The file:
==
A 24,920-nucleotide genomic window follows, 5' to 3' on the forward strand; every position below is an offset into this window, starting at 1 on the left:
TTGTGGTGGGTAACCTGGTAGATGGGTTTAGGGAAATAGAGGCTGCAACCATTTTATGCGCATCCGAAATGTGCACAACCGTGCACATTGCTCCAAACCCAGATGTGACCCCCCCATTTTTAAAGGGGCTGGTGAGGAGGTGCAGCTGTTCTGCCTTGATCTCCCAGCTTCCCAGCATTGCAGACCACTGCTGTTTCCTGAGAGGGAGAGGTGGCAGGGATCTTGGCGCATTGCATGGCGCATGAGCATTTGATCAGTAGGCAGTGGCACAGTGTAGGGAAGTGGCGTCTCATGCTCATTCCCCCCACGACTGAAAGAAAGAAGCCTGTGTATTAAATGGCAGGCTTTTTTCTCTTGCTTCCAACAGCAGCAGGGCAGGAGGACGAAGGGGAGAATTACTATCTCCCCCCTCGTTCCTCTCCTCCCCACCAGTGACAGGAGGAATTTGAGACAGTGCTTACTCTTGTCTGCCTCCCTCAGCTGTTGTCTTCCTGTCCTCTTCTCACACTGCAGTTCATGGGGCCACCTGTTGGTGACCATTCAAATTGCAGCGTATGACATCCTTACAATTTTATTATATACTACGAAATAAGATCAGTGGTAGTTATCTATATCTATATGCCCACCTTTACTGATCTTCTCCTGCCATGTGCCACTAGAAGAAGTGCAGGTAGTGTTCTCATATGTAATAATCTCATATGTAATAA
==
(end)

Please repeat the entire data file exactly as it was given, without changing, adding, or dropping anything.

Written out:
A 24,920-nucleotide genomic window follows, 5' to 3' on the forward strand; every position below is an offset into this window, starting at 1 on the left:
TTGTGGTGGGTAACCTGGTAGATGGGTTTAGGGAAATAGAGGCTGCAACCATTTTATGCGCATCCGAAATGTGCACAACCGTGCACATTGCTCCAAACCCAGATGTGACCCCCCCATTTTTAAAGGGGCTGGTGAGGAGGTGCAGCTGTTCTGCCTTGATCTCCCAGCTTCCCAGCATTGCAGACCACTGCTGTTTCCTGAGAGGGAGAGGTGGCAGGGATCTTGGCGCATTGCATGGCGCATGAGCATTTGATCAGTAGGCAGTGGCACAGTGTAGGGAAGTGGCGTCTCATGCTCATTCCCCCCACGACTGAAAGAAAGAAGCCTGTGTATTAAATGGCAGGCTTTTTTCTCTTGCTTCCAACAGCAGCAGGGCAGGAGGACGAAGGGGAGAATTACTATCTCCCCCCTCGTTCCTCTCCTCCCCACCAGTGACAGGAGGAATTTGAGACAGTGCTTACTCTTGTCTGCCTCCCTCAGCTGTTGTCTTCCTGTCCTCTTCTCACACTGCAGTTCATGGGGCCACCTGTTGGTGACCATTCAAATTGCAGCGTATGACATCCTTACAATTTTATTATATACTACGAAATAAGATCAGTGGTAGTTATCTATATCTATATGCCCACCTTTACTGATCTTCTCCTGCCATGTGCCACTAGAAGAAGTGCAGGTAGTGTTCTCATATGTAATAATCTCATATGTAATAA